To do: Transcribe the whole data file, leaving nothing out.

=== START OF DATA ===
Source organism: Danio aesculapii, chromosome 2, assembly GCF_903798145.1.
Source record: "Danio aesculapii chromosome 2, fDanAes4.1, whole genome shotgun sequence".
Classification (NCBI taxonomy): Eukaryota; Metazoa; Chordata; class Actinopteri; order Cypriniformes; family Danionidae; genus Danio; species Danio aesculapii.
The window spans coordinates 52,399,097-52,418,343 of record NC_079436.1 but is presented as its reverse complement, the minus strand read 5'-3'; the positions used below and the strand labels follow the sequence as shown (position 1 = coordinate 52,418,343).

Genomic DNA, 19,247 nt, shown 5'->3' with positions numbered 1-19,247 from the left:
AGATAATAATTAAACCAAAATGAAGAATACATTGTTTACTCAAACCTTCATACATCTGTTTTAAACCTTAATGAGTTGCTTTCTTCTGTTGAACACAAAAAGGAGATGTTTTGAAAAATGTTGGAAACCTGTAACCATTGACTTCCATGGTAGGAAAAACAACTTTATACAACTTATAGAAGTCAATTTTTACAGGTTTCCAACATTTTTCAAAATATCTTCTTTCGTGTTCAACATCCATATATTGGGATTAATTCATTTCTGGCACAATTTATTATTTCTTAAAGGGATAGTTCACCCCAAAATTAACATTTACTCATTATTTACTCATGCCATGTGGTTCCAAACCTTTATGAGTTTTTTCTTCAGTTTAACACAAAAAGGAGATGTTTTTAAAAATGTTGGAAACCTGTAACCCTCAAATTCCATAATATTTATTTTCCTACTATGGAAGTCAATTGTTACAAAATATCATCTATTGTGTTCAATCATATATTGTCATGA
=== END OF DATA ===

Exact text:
Source organism: Danio aesculapii, chromosome 2, assembly GCF_903798145.1.
Source record: "Danio aesculapii chromosome 2, fDanAes4.1, whole genome shotgun sequence".
Classification (NCBI taxonomy): Eukaryota; Metazoa; Chordata; class Actinopteri; order Cypriniformes; family Danionidae; genus Danio; species Danio aesculapii.
The window spans coordinates 52,399,097-52,418,343 of record NC_079436.1 but is presented as its reverse complement, the minus strand read 5'-3'; the positions used below and the strand labels follow the sequence as shown (position 1 = coordinate 52,418,343).

Genomic DNA, 19,247 nt, shown 5'->3' with positions numbered 1-19,247 from the left:
AGATAATAATTAAACCAAAATGAAGAATACATTGTTTACTCAAACCTTCATACATCTGTTTTAAACCTTAATGAGTTGCTTTCTTCTGTTGAACACAAAAAGGAGATGTTTTGAAAAATGTTGGAAACCTGTAACCATTGACTTCCATGGTAGGAAAAACAACTTTATACAACTTATAGAAGTCAATTTTTACAGGTTTCCAACATTTTTCAAAATATCTTCTTTCGTGTTCAACATCCATATATTGGGATTAATTCATTTCTGGCACAATTTATTATTTCTTAAAGGGATAGTTCACCCCAAAATTAACATTTACTCATTATTTACTCATGCCATGTGGTTCCAAACCTTTATGAGTTTTTTCTTCAGTTTAACACAAAAAGGAGATGTTTTTAAAAATGTTGGAAACCTGTAACCCTCAAATTCCATAATATTTATTTTCCTACTATGGAAGTCAATTGTTACAAAATATCATCTATTGTGTTCAATCATATATTGTCATGA